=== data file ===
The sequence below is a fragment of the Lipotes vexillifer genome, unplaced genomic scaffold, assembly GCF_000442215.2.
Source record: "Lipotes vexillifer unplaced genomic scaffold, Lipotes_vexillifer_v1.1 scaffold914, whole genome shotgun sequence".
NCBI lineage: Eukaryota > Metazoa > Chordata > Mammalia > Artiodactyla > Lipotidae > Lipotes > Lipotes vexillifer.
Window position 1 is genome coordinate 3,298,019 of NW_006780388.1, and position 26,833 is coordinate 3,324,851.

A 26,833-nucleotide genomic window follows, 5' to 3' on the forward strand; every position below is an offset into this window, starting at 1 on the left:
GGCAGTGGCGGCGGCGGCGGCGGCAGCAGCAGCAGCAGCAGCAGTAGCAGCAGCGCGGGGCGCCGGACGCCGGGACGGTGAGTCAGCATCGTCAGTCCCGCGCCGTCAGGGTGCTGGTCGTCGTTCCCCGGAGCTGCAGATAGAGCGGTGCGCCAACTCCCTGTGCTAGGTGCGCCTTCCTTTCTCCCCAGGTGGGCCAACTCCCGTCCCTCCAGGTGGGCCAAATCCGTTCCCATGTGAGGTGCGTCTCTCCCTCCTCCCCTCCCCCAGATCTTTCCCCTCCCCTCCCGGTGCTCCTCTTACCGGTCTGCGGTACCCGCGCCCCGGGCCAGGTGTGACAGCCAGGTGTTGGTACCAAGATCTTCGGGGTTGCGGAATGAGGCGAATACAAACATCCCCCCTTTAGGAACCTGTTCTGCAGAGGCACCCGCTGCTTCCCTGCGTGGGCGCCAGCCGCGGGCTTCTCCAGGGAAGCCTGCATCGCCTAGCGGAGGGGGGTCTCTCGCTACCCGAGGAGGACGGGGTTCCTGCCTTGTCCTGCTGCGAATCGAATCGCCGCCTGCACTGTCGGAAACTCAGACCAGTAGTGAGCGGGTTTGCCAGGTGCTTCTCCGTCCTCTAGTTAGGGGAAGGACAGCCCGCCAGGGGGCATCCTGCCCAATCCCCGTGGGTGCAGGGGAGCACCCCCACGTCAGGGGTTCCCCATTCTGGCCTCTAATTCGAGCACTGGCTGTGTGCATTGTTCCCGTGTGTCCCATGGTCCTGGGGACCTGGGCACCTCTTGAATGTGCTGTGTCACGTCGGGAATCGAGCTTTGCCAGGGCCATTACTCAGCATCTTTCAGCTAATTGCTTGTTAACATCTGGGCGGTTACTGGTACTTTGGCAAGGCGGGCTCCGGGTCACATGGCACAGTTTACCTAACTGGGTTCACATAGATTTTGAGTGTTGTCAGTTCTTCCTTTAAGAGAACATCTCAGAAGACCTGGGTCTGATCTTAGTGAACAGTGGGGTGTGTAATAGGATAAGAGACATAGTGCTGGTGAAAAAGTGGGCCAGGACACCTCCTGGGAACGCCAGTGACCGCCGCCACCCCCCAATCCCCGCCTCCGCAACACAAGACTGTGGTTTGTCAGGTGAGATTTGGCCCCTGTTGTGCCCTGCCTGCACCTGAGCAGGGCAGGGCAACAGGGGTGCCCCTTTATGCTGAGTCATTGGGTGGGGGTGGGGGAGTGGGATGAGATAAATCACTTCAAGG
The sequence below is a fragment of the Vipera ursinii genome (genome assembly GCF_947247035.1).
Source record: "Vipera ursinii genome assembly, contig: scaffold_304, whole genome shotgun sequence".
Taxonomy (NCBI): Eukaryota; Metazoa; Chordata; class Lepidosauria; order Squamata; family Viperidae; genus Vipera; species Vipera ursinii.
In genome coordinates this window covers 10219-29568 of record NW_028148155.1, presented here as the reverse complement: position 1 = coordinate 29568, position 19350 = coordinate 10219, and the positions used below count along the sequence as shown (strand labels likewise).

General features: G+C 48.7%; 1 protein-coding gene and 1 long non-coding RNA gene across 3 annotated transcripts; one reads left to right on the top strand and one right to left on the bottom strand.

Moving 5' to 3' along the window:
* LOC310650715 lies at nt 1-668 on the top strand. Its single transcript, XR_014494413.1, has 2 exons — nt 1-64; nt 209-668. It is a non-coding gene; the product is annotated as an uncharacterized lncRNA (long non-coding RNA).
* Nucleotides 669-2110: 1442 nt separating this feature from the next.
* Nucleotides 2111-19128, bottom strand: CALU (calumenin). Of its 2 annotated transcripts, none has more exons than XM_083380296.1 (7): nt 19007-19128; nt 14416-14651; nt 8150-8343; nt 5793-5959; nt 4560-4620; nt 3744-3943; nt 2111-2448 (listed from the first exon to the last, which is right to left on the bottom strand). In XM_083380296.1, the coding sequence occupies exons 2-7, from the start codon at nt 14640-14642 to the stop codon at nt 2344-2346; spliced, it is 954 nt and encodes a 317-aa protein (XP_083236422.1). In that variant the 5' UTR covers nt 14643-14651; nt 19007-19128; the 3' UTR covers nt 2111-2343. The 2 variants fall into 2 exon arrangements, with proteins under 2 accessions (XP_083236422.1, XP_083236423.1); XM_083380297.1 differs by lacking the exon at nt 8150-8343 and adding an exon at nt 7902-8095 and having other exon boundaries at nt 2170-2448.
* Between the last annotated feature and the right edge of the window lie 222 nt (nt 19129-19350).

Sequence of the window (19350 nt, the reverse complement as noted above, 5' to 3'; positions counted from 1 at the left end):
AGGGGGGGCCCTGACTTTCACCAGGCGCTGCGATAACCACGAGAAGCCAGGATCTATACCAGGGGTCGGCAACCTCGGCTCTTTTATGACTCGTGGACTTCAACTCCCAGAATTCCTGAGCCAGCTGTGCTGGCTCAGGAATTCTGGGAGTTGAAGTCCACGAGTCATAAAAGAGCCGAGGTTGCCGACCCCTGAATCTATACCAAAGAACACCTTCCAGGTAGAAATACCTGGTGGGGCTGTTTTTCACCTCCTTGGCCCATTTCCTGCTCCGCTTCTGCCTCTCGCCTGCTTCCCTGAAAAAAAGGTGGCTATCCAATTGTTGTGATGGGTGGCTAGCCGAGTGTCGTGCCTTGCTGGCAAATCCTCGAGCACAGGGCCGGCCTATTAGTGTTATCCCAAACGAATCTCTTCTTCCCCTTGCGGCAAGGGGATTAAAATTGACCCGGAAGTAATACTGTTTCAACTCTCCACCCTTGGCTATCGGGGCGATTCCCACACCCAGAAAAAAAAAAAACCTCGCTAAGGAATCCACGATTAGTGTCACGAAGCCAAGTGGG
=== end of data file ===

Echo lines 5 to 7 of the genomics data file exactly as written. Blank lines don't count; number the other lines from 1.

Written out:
A 26,833-nucleotide genomic window follows, 5' to 3' on the forward strand; every position below is an offset into this window, starting at 1 on the left:
GGCAGTGGCGGCGGCGGCGGCGGCAGCAGCAGCAGCAGCAGCAGTAGCAGCAGCGCGGGGCGCCGGACGCCGGGACGGTGAGTCAGCATCGTCAGTCCCGCGCCGTCAGGGTGCTGGTCGTCGTTCCCCGGAGCTGCAGATAGAGCGGTGCGCCAACTCCCTGTGCTAGGTGCGCCTTCCTTTCTCCCCAGGTGGGCCAACTCCCGTCCCTCCAGGTGGGCCAAATCCGTTCCCATGTGAGGTGCGTCTCTCCCTCCTCCCCTCCCCCAGATCTTTCCCCTCCCCTCCCGGTGCTCCTCTTACCGGTCTGCGGTACCCGCGCCCCGGGCCAGGTGTGACAGCCAGGTGTTGGTACCAAGATCTTCGGGGTTGCGGAATGAGGCGAATACAAACATCCCCCCTTTAGGAACCTGTTCTGCAGAGGCACCCGCTGCTTCCCTGCGTGGGCGCCAGCCGCGGGCTTCTCCAGGGAAGCCTGCATCGCCTAGCGGAGGGGGGTCTCTCGCTACCCGAGGAGGACGGGGTTCCTGCCTTGTCCTGCTGCGAATCGAATCGCCGCCTGCACTGTCGGAAACTCAGACCAGTAGTGAGCGGGTTTGCCAGGTGCTTCTCCGTCCTCTAGTTAGGGGAAGGACAGCCCGCCAGGGGGCATCCTGCCCAATCCCCGTGGGTGCAGGGGAGCACCCCCACGTCAGGGGTTCCCCATTCTGGCCTCTAATTCGAGCACTGGCTGTGTGCATTGTTCCCGTGTGTCCCATGGTCCTGGGGACCTGGGCACCTCTTGAATGTGCTGTGTCACGTCGGGAATCGAGCTTTGCCAGGGCCATTACTCAGCATCTTTCAGCTAATTGCTTGTTAACATCTGGGCGGTTACTGGTACTTTGGCAAGGCGGGCTCCGGGTCACATGGCACAGTTTACCTAACTGGGTTCACATAGATTTTGAGTGTTGTCAGTTCTTCCTTTAAGAGAACATCTCAGAAGACCTGGGTCTGATCTTAGTGAACAGTGGGGTGTGTAATAGGATAAGAGACATAGTGCTGGTGAAAAAGTGGGCCAGGACACCTCCTGGGAACGCCAGTGACCGCCGCCACCCCCCAATCCCCGCCTCCGCAACACAAGACTGTGGTTTGTCAGGTGAGATTTGGCCCCTGTTGTGCCCTGCCTGCACCTGAGCAGGGCAGGGCAACAGGGGTGCCCCTTTATGCTGAGTCATTGGGTGGGGGTGGGGGAGTGGGATGAGATAAATCACTTCAAGG
The sequence below is a fragment of the Vipera ursinii genome (genome assembly GCF_947247035.1).